Don Chedi Monument at Suphan Buri, the royal monument of King Naresuan and the pagoda were built to commemorate the victory over the Burmese troops.

Dawei and Tanintharyi

In 1592, Naresuan sent Chao Phraya Chakri and Phraya Phra Khlang to attack Tanintharyi and Dawei, a Mon city, which fell after 15- and 20-day sieges respectfully. Nanda Bayin launched a Burmese fleet to defend those cities, but arrived too late and was defeated by a combined Thai fleet. Additionally, a land force marching from Mottama was ambushed by the combined Chakri and Khlang force, resulting in the capture of 11 Burmese commanders, many elephants, horses, men, arms, and ammunition.[2]:138–143

Capture of Longvek

In 1593, Naresuan then launched a successful campaign to subjugate Cambodia, and executed its king Nakphra Sattha or Chey Chettha. Naresuan then brought Khmer families to populate his northern provinces.[2]:143–144

Capture of Mottama

As Burmese control over the tributaries had weakened, the Mons took this opportunity to free themselves. The Mon governor of Mawlamyine rebelled against Bago and requested Siamese support. Naresuan sent troops to help and the Burmese abandoned their garrison at Martaban. Nanda Bayin then sent the viceroy of Taungoo to suppress the uprising, but his force was defeated. The Mon provinces then became subject to the Siamese Kingdom.[2]:145–147[6]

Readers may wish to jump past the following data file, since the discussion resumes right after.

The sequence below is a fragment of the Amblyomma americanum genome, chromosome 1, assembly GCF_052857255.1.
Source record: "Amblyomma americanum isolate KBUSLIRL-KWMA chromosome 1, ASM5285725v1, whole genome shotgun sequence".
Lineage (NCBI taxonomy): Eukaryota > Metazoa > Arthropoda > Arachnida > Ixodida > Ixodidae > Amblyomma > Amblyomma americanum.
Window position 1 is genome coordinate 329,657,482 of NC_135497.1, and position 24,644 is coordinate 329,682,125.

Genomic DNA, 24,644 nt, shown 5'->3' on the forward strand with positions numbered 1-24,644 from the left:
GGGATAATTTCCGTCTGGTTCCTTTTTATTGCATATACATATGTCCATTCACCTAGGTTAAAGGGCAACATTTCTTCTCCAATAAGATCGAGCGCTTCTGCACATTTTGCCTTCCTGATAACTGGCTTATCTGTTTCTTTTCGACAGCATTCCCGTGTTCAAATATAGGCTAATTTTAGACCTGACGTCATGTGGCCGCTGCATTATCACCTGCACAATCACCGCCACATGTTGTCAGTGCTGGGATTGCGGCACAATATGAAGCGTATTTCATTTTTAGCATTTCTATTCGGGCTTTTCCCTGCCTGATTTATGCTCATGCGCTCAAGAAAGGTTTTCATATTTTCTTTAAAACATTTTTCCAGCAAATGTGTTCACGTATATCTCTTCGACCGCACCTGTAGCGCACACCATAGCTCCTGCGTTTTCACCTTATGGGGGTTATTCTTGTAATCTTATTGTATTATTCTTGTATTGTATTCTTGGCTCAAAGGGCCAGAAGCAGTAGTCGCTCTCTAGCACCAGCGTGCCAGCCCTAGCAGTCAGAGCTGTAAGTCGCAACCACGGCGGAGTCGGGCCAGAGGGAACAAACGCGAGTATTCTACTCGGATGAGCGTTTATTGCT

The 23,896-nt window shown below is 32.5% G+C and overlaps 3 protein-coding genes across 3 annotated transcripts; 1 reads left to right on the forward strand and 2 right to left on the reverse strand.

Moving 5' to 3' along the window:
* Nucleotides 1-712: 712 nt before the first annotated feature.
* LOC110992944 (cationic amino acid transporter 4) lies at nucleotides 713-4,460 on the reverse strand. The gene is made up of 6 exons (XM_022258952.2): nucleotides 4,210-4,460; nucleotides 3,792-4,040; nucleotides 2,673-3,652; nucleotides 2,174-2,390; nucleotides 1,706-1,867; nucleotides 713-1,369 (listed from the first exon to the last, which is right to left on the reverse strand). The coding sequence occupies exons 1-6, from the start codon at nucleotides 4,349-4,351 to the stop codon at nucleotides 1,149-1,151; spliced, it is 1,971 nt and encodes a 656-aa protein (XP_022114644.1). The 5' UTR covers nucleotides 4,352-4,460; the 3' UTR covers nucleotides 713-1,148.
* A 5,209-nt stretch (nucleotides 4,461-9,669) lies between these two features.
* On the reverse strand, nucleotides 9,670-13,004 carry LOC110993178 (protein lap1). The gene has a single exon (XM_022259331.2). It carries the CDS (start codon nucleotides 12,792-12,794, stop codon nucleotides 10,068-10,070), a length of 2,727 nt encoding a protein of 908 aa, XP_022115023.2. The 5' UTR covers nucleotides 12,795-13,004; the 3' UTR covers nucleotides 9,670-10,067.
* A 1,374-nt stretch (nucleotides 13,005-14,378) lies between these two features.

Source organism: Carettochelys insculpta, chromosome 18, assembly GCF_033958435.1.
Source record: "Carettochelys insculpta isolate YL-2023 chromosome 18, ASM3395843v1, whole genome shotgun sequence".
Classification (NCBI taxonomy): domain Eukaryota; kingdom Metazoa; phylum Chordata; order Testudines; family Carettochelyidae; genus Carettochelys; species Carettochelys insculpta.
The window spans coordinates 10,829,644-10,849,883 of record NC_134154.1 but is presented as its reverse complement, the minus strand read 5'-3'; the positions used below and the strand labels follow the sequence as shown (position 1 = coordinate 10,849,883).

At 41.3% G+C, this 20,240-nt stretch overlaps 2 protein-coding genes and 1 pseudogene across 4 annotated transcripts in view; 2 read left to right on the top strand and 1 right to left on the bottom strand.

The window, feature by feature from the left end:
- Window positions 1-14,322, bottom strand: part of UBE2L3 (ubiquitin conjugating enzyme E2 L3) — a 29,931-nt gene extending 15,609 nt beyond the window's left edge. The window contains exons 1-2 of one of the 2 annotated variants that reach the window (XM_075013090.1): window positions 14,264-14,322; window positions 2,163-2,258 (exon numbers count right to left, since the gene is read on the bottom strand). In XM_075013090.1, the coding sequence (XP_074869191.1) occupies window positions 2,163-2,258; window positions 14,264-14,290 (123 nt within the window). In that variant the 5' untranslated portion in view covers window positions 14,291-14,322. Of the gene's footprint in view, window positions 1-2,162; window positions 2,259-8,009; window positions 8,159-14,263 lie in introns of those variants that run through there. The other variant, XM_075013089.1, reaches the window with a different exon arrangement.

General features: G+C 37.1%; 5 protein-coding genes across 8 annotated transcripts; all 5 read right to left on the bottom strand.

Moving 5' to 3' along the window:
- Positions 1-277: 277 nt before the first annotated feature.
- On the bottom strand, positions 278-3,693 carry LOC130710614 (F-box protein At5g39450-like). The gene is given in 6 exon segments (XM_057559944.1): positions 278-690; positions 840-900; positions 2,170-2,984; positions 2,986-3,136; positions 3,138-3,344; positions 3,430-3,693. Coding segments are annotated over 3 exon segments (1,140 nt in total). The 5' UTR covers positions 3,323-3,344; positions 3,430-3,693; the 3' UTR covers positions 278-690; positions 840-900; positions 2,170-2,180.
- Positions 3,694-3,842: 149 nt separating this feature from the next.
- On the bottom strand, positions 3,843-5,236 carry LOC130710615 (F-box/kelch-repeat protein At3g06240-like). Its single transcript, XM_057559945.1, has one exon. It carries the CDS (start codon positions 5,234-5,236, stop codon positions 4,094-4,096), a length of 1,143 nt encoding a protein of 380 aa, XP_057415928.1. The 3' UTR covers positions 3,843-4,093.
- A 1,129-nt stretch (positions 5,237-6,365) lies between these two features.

Invasion of Bago

King Naresuan entered Bago near Shwemawdaw Pagoda.

Naresuan then decided to attack Bago in 1595. He laid siege on the city for three months before retreating when the viceroys of Prome, Taungoo, and Ava sent relief forces. Naresuan did take back many prisoners of war, lessening the fighting strength of the Burmese.[2]:148–150

The Lord of Prome staged a rebellion against Nanda Bayin in 1595, followed by Taungoo, Rakhine, Lanna, and Lan Xang. King Nokeo Koumane of Lan Xang prepared to march through Lan Na to Bago to rescue the people of Lan Xang held captive. The Viceroy of Lan Na Chiang Mai then submitted his territory to Siamese control and Naresuan sent Siamese forces to prevent Laotian forces from entering Lanna.[2]:151–155

After these series of upheavals in the Burmese Empire, Naresuan decided to attack Bago again in 1599, using Arakan and Taungoo as allies. However, before Naresuan arrived at the city, the forces of Arakan and Taungoo had already invested the city. The Viceroy of Taungoo ended up taking the populace back to Taungoo, abandoning the city to the forces of Arakan to loot what property was left behind, and then setting flames to the palace and monasteries.[2]:156–162

Invasion of Taungoo and Lan Na

Naresuan occupied Bago while Minye Thihathu II, Viceroy of Taungoo, had already taken Nanda Bayin to Taungoo. Naresuan requested Minye Thihathu send Nanda Bayin back to him but Minye Thihathu refused, stating he was unwell. After that Naresuan laid siege to Taungoo for two months but retreated due to lack of food.[2]:162–166